Located at 940 8th Avenue (between 56th and 55th Street) in the Columbus Circle area of Manhattan, Ladino is set to become a new jewel on the crown of New York City’s superb kosher restaurants.
Ladino opened its doors last week on Thursday, this past Tuesday evening I decided to try it out. As I walked in, I was immediately struck by its beautifully themed décor, that blended the modern with a traditional but upscale Mexican ambiance.
The very talented Alex Morales (a fellow Uruguayan), was finishing his reproductions of two Diego Rivera murals:
The unfinished Flower Vendor is on the left and El Vendedor de Alcatraces (Calla Lilies) is on the right. The décor was completed with antiqued, floral, copper ceiling tiles.
There is a nice modern themed bar at the back but, because Ladino opened ready for Pessach, it only offered wine (mevushal) selections, no beer, no liquor.
I came in as soon as they opened for dinner at 5:00pm, so as to make sure there would be few people to get in the way of my taking photos of the place, by the time I left at around 7:30pm it was starting to fill up.
Under the direction of Alexandre Petard (who was the extraordinary opening chef at the late, lamented, La Carne Grill) – who has a noteworthy record of having worked at some of New York’s most celebrated restaurants, such as Jean Georges, Lespinasse and Les Halles – Ladino offers a nice selection of Tapas (hot and cold), appetizers and main courses.
I started the evening with Guacamole and Yuka chips…
It was the best guacamole I’ve had in quite a while, very flavorful without extra spices that could detract from the delicate taste. I went on to try samplings of the Ceviche de Atun (Tuna), Ceviche de Salmon, and Ceviche de Red Snapper. None of them showed any fishiness in either flavor or odor, I liked all three. Obviously they were very fresh!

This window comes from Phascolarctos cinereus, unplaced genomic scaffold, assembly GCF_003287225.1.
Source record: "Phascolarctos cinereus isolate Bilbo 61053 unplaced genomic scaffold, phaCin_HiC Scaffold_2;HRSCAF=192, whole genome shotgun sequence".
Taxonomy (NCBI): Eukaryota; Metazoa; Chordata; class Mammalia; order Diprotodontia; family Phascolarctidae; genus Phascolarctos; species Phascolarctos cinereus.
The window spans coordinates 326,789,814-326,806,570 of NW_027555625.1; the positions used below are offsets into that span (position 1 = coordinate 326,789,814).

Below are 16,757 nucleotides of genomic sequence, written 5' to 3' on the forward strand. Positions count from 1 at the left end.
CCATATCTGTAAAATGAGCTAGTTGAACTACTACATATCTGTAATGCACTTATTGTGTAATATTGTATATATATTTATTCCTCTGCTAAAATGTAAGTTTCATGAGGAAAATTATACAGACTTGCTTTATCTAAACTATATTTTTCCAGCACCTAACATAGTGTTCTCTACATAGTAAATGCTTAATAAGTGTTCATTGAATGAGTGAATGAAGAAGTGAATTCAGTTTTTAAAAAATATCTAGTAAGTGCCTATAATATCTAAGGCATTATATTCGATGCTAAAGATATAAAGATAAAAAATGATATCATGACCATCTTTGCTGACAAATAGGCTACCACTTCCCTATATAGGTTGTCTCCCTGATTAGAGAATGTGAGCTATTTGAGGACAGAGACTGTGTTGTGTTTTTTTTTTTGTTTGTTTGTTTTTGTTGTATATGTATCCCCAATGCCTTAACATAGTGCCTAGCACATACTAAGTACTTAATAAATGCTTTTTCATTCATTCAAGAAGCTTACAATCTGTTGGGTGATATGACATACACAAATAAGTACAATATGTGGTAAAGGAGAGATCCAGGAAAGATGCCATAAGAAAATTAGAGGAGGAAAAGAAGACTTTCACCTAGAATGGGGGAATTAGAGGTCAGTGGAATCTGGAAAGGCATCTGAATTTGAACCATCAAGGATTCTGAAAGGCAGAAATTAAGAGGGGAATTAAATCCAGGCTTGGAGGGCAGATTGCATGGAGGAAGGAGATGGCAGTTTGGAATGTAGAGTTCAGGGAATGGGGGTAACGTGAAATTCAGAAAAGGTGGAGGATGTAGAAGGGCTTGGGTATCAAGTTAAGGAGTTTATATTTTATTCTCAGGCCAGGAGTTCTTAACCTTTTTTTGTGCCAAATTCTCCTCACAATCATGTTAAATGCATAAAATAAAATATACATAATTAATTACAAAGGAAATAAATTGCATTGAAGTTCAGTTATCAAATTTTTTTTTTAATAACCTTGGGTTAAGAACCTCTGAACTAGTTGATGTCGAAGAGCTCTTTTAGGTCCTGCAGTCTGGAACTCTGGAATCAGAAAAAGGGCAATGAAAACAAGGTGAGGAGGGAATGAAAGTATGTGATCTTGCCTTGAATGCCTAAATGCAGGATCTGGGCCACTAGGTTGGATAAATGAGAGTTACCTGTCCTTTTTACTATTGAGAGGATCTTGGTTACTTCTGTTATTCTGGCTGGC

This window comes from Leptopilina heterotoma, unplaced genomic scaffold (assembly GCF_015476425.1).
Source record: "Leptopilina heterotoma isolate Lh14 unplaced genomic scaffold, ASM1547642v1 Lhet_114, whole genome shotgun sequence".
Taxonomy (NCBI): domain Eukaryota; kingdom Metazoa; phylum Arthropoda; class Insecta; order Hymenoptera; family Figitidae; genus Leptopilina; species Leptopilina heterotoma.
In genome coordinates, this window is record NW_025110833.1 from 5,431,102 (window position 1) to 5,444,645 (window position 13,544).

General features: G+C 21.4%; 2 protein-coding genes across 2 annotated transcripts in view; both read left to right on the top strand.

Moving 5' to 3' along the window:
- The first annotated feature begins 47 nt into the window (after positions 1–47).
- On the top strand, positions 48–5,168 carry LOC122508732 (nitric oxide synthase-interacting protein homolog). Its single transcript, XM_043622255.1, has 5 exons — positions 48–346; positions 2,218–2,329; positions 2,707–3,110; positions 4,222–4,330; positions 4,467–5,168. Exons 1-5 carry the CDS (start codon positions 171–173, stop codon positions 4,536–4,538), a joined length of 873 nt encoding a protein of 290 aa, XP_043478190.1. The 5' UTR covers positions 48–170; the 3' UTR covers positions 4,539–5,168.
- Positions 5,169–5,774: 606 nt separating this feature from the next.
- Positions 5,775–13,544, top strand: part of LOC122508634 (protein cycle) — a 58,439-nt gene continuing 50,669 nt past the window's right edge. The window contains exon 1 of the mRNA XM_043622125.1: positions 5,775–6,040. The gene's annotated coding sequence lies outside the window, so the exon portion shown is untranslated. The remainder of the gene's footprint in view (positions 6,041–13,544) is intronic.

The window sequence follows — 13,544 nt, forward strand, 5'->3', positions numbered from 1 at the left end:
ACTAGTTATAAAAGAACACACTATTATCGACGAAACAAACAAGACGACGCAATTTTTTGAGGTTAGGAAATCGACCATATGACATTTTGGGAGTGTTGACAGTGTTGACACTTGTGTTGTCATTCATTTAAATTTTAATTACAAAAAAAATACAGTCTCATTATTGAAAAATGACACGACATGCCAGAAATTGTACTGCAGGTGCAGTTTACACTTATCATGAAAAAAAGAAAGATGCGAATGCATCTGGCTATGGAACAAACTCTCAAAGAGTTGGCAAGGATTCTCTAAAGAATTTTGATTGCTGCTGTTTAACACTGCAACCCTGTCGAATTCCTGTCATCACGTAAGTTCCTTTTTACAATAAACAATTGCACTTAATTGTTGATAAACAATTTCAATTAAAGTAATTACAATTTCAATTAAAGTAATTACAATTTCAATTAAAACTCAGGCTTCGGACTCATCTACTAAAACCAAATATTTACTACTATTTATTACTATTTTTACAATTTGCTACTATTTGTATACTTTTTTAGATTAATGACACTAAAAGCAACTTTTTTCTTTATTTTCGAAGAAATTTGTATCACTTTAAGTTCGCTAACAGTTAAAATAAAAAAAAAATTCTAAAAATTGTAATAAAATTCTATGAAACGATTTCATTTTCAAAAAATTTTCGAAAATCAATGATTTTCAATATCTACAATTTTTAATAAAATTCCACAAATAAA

I washed it all down with a Binyamina Chardonnay 2011. It was a medium bodied, fresh, fruity, aromatic wine with notes of pear, melon and citrus peel. Light gold with a slight greenish tint in color, though not my favorite choice (perhaps because of its youth) it actually matched the ceviches quite well.
I segued with Pincho Moreno, a set of chicken and beef skewers hot Tapas dish. It normally comes with a house mayonnaise (made to perfection by the French chef!), but I requested a bit of guacamole as well.
While the mayonnaise was my favorite, the guacamole provided an interesting taste variation to the very tender, very juicy, very flavorful poultry and beef skewers. Beautiful to the eye, as you can see above.
My favorite of the evening, since I am a carnivore to the core, was the Steak a la Cazuela…
Nicely presented in a cast iron pan seating on a trivet, the steak pieces were surrounded and topped with mixed peppers, onion, mushrooms and guacamole. The aroma was captivating, the juiciness and flavor conjured up the tastiest steaks I’ve tasted in my youth in Uruguay. With the vegetables having absorbed some of the meat juices, the totality of this dish worked like a carefully orchestrated symphony under the baton of one of the world’s great conductors. I washed down these two meat dishes with a glass of red wine consisting of a blend of merlot, cabernet sauvignon and petite syrah. I did not get the name nor the vintage but it was very fruity in its aroma, with strong citrus notes, not so perfectly balanced tannins (again, a young wine), with hints of purple plum and a mild tobacco with a long finish. Interestingly, it paired superbly well with the steak.
I crowned the evening with a very nice, parve, mango ice cream (complements of Chef Alexandre… It pays to be among the first customers at a new restaurant!). It was hard to believe it contained no milk, but the ability to substitute is part and parcel of a real French chef’s magic.
A perfect place to go out to during chol hamo’ed. As for me, I expect to return after Pessach to see what the regular menu, with far fewer limitations, will be like.
Chag kasher vesame’ach!